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Consolidation in Electronics Retail Continues
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Liu Buchen


After high-profile mergers and acquisitions between Gome and Paradise, BestBuy and Five Stars in 2006, China's electronics retail market does not show any sign of reduced intensity in consolidation this year.


First, the second-largest player Suning posted a statement saying it would invest 2.4 billion yuan to build 250 chain stores, as well as a logistics center in Shenyang and two flagship stores in Shanghai and Wuhan.


Then BestBuy was rumored to buy No 6 electronics retailer Sanlian in Shandong Province. The biggest electronics chain operator Gome was reported to spend 6.5 billion yuan to increase operational efficiency and improve relations with suppliers, which was followed by the news that Gome will take back product sales in 100 stores from manufacturers' sales representatives. 


Thus, questions arise: Why is the consolidation activity so intense this year? What is the background? What impacts will these events bring to the market?


In my view, the activity is a sign of the transition from quantity-driven expansion to quality-focused operations.


For a long time, China's retail electronics market has faced problems such as worsening relations between retailers and suppliers, quantity-driven expansion, lack of core competitiveness and low profitability.


In the face of the invasion from BestBuy, a necessary step for domestic retailers is to solve the old problems and reform their businesses. This is the background of changes in this year.


A harmonious relationship


In the eyes of industry observers, the biggest problem for China's retail electronics chains is the tense relationship between retailers and suppliers, as retailers ask for various kinds of charges and use money that they should pay to suppliers for several months without paying interest.


However, this knot is harmful to appliance manufacturers and does no good to retailers.


Seeing this and anger from manufacturers, Gome is determined to fix the bind. In April, Gome said to hundreds of suppliers that it would reduce the varieties of charges not stipulated in contracts. The 6.5-billion-yuan investment shows its intention to honor the commitment.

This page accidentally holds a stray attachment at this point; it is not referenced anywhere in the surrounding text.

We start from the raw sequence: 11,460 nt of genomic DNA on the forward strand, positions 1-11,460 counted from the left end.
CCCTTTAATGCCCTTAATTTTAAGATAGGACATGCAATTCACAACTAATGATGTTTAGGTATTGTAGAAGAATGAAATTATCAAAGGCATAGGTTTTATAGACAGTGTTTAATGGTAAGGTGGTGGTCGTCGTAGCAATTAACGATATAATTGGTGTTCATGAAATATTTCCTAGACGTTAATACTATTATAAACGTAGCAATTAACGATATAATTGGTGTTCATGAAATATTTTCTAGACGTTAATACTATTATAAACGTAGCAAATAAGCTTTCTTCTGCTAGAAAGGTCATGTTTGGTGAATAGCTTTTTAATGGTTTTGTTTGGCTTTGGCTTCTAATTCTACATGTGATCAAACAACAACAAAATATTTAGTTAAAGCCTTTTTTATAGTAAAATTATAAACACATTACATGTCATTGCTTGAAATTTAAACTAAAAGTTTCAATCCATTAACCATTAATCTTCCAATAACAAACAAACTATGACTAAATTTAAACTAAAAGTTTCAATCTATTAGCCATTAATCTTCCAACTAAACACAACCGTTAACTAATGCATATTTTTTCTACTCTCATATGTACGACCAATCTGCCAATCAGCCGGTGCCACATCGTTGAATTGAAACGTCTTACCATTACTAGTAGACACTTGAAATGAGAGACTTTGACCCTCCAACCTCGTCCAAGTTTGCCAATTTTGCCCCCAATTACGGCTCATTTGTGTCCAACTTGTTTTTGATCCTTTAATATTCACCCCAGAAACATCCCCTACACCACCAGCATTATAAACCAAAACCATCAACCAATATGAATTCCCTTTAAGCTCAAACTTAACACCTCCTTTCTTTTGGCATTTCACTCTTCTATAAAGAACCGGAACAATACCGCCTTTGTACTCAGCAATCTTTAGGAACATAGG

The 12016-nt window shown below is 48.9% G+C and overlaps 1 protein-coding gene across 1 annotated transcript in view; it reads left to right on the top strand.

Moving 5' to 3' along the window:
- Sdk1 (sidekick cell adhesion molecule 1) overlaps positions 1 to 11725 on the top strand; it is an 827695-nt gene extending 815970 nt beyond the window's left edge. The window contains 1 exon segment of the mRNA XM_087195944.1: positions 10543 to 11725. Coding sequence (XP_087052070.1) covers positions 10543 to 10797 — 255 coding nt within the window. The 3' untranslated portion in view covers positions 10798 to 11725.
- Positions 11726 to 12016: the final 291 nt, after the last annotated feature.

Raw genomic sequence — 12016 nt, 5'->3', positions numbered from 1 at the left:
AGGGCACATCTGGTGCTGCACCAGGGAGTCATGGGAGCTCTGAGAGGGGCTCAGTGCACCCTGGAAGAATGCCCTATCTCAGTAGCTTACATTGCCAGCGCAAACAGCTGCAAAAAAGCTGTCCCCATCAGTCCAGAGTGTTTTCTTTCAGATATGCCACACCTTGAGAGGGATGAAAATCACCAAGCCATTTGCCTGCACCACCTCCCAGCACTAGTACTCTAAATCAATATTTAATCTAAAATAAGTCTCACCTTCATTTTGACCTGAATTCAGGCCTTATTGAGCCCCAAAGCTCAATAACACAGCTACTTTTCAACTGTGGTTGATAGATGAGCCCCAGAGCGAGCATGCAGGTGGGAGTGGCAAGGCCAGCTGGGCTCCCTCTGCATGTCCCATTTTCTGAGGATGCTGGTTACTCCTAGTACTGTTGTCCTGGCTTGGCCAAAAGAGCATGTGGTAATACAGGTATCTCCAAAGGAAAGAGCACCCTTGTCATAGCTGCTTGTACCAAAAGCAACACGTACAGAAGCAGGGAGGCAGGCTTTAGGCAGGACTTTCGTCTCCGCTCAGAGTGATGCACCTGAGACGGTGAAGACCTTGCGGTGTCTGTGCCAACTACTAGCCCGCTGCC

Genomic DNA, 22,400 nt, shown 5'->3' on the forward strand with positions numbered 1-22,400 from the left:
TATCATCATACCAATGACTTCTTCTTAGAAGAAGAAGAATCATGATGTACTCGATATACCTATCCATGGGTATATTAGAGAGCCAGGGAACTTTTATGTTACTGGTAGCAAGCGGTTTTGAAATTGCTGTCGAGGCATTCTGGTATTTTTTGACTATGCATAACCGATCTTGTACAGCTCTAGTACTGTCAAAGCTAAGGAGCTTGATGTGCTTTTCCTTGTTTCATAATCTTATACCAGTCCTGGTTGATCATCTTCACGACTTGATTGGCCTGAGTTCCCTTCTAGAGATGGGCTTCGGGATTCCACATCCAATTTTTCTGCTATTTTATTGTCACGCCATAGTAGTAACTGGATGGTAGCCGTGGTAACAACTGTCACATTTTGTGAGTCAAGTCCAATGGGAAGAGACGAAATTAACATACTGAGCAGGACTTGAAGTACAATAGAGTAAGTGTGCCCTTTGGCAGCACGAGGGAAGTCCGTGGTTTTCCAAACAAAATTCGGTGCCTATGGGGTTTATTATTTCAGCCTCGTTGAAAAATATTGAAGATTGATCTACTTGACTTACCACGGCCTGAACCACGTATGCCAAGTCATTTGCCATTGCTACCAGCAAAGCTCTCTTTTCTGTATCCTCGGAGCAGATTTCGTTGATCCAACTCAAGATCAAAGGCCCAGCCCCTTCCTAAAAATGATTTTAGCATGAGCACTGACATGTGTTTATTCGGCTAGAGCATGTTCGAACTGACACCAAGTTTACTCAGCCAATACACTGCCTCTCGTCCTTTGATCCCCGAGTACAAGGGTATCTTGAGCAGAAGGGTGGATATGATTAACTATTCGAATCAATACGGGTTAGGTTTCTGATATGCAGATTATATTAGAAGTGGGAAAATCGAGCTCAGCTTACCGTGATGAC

However, this is a commitment that is difficult to honor. The business model of many Chinese electronics retailers includes abuses of manufacturers and suppliers, namely from entry fees, special fees for festivals and anniversaries, and delayed payments to vendors. So, how far Gome can really go is something hard to say.


International practice


In almost 30 years of history of China's reform and opening up, we have realized that the country will have to experience what developed nations have experienced. Retail electronics is no exception.


An international practice is: retailers charge reasonable entry fees, vendors do not have representatives at shops and payment is stated in contracts. Now, Gome has started to dismiss sales representatives from suppliers in a move toward international practice. However, it has received objections from suppliers.


This may seem strange to outsiders: why do suppliers want to share costs, but retailers decline the offer? The reason is that China's electronics sales are driven by functions of products, not brands. A function-based model needs sales representatives to explain the function in great detail to customers and how bad the products from competitors are. They usually tend to add too much false information in the explanation.


After the representatives are dismissed, consumers are on their own, free from false information.

At this time, if your brand is not good, consumers do not even want to take a look at the functions. This is a big disadvantage for local brands and will hurt their sales, so domestic manufacturers are especially dissatisfied.


Suning, which usually has a better relationship with suppliers, seems to be lagging behind Gome this time, as it put more resources in building new stores and the logistics center.


China's electronics retail market is more and more like a trio-play - Gome, Suning and BestBuy, but while Gome and Suning made some significant steps, BestBuy seems to be in an embarrassing position.


In the electronics retail business, foreign companies do not have much say. In this market, resources are the biggest edge to competitiveness, namely whoever has the most stores has the leadership. Gome and Suning both have more than 800 shops, but BestBuy has just one directly operated store, so how can it compete against Gome and Suning?


The shortcomings of BestBuy are also highlighted by a varying China strategy: it used to say no to price wars, but some suppliers have stopped doing business with the United States firm due to very low procurement prices. BestBuy took a controlling stake in the Chinese firm Five Stars in March, 2006, but we did not see any significant changes in the fate of Five Stars. Actually, its steps toward expansion even slowed in 2006.


The author is a veteran electronics retail consultant and chief consultant at SBFM Consulting in Guangzhou


(China Daily July 4, 2007)


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